Takayama – a time capsule from the Edo period
A few days in the mountains. Glimpses from the train through the drizzling mist indicate spectacular scenery as the train winds its way upward through forests and alongside clear streams. Snow is still on the ground.
The preserved streets of the old centre are busy with Japanese tourists even in this weather. I imagine the crush of summer. Like all tourist area, it has a huge range of foods and confections for sale. The local Hida Beef is especially famous. we however, as well as more delicious udon had the only non- Japanese meal of the trip here – Japanese pizza.
The preserved wooden house/shop lined street convey all the charm and simple elegance I associate with traditional architecture.
Kusakabe House a merchant’s home which was rebuilt in 1880 is described as having many feature of late Edo period, namely as described:
- An overall two-story design with stairwells, all made of Japanese Cypress (Hinoki).
- Exposed heavy beams and pillars.
- A gently slanting roof with moderate eaves.
- Slender latticework on the windows.
- A dark brown paint finish made from soot.
Was it Roosevelt who they say, offered to buy this house?
The hotel, Takayama Ouan, is one of the few high-rise buildings at the edge of the old town. It has an onsen (traditional hot bath) on the top (13th) floor. The hotel blends western and ryokan elements with tatami (straw) mats throughout so shoes are left in lobby lockers.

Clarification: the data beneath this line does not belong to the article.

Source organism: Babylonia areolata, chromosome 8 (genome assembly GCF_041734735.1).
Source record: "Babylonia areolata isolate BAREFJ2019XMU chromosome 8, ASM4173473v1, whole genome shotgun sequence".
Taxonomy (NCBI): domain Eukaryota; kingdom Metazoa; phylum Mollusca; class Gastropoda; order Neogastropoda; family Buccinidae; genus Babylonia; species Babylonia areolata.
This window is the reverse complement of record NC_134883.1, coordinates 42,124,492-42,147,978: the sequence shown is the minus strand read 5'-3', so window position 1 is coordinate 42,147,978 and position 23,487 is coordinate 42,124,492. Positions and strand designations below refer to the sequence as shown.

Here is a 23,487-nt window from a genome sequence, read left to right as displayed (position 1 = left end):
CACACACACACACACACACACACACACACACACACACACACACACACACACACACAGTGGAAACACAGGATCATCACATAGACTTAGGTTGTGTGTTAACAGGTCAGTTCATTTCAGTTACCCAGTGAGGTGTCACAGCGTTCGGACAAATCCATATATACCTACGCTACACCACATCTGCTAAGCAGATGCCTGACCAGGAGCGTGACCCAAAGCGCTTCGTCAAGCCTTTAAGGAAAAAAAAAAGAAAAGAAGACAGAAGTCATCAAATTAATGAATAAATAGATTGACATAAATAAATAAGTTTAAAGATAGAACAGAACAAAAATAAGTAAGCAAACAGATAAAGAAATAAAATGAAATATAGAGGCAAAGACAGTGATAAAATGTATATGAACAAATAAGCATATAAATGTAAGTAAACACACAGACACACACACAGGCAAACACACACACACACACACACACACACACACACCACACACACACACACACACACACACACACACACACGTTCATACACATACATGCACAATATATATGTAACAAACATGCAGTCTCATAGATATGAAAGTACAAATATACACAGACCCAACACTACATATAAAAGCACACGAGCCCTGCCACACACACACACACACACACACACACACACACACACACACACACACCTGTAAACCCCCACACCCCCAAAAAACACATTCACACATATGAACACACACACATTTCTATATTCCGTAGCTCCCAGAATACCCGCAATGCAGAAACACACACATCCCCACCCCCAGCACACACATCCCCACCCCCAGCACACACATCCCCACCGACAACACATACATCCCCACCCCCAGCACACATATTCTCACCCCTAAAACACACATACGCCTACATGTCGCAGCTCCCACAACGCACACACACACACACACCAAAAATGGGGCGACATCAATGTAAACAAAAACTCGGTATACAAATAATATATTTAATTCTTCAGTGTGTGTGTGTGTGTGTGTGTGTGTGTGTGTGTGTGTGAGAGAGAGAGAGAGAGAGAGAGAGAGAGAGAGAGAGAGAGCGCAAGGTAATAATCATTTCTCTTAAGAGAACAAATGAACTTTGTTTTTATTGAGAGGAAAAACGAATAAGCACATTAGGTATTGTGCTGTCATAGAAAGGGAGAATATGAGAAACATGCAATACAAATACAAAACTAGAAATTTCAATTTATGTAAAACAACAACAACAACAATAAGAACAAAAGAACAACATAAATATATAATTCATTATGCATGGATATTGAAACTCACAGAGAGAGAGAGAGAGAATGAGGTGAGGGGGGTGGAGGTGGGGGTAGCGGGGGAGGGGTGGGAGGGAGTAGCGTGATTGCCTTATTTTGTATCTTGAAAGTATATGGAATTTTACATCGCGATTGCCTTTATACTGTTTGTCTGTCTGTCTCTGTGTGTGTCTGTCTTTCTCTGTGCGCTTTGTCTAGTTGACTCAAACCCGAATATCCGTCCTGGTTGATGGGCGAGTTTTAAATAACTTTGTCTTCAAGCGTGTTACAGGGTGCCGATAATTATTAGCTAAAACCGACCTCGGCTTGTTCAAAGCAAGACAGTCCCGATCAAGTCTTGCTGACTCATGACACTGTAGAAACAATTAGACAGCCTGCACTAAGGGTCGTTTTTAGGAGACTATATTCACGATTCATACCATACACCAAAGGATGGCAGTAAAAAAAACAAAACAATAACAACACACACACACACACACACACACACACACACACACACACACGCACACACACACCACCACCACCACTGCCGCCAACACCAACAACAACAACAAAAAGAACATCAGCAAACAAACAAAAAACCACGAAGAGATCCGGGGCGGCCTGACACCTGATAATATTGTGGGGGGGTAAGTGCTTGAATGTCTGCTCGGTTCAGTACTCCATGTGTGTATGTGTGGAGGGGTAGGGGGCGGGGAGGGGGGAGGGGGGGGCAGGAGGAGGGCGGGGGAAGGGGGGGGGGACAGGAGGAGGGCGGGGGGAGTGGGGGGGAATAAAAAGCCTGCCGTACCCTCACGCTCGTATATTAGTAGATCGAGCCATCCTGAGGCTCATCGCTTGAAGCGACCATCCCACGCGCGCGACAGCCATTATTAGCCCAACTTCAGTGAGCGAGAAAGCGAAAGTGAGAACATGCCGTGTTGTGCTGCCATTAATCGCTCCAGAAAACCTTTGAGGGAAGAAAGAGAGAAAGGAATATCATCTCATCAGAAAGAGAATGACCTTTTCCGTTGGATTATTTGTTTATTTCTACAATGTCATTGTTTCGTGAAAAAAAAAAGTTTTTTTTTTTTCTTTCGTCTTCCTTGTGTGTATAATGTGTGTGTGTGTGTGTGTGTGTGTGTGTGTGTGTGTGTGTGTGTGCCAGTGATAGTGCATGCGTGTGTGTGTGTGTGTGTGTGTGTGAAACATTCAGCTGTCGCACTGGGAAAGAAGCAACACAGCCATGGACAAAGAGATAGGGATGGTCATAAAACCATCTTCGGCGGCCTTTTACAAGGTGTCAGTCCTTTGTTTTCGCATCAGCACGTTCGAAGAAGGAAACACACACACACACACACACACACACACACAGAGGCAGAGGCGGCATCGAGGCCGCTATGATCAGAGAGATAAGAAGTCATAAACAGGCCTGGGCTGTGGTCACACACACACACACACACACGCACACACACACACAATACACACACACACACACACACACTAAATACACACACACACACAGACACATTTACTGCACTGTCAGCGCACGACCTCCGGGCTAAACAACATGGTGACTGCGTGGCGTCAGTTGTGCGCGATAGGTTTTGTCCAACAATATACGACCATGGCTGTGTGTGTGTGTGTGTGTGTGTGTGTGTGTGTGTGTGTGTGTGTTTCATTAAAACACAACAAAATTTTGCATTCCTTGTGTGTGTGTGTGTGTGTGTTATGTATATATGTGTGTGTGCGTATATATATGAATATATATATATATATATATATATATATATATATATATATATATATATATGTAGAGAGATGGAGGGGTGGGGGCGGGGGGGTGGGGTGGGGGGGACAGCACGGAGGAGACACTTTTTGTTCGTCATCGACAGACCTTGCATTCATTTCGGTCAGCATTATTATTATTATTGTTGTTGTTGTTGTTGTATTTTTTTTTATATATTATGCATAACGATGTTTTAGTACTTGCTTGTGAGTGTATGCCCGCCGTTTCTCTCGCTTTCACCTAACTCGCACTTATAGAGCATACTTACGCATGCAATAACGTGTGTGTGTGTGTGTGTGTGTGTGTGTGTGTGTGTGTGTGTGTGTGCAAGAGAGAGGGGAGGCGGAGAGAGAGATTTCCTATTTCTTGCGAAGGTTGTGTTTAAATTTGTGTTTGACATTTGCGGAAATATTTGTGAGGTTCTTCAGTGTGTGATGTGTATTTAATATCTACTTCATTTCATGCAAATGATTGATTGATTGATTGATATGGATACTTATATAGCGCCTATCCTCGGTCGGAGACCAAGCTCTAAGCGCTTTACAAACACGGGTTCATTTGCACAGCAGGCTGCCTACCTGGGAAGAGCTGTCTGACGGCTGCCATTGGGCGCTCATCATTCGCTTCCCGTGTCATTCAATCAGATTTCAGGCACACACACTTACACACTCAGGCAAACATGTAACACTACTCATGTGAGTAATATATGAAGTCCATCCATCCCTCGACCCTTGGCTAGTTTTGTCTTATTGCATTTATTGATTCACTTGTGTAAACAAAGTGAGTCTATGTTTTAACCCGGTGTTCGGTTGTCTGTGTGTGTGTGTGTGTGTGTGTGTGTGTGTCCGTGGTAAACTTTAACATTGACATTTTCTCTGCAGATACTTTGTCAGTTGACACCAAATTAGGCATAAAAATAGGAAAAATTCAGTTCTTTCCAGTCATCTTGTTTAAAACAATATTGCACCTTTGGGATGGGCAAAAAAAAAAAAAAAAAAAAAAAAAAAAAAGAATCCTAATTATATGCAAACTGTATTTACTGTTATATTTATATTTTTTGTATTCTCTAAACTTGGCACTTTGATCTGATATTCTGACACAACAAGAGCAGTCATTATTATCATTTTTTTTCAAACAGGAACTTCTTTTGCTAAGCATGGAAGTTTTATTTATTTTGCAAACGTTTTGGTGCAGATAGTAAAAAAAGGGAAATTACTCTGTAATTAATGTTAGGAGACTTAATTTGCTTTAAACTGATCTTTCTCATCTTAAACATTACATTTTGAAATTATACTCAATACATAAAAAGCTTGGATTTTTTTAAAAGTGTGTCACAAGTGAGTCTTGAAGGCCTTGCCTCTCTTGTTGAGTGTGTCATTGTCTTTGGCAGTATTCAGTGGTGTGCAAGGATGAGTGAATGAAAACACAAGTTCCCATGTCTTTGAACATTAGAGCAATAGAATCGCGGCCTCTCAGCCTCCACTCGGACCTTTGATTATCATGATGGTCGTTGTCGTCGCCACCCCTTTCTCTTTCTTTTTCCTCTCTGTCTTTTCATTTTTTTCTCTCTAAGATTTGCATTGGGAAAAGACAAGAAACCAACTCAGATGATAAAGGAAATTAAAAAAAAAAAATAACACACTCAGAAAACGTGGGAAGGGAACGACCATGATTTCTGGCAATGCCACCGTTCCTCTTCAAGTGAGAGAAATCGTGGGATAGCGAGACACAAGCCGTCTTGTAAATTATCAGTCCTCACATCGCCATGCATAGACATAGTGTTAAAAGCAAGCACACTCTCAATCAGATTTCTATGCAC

The hot spring bath affords a view of the town and the mountains that surround it. There are separate baths for men and women as well as three private baths that can be used for 30 minutes on a first come, first served basis. Bliss.
The morning market and the old town
Older women sell hand made good luck monkeys, pickles and apples displayed simply and minimally at the morning market.
Then it is on to wander the streets of seventeenth century wooden houses.
From bears to barred doors
We are travelling with 2 littlies so it is time to focus on what they might like….a teddy bear museum. Yep, living kitsch but luckily it is a short walk from a supposedly, most splendid museum – the Hida Takayama Museum of Art. Michelin has apparently given 2 stars for its collection of Art Deco and Nouveau items but alas all we could see were in the museum shop which was open briefly after closing hours.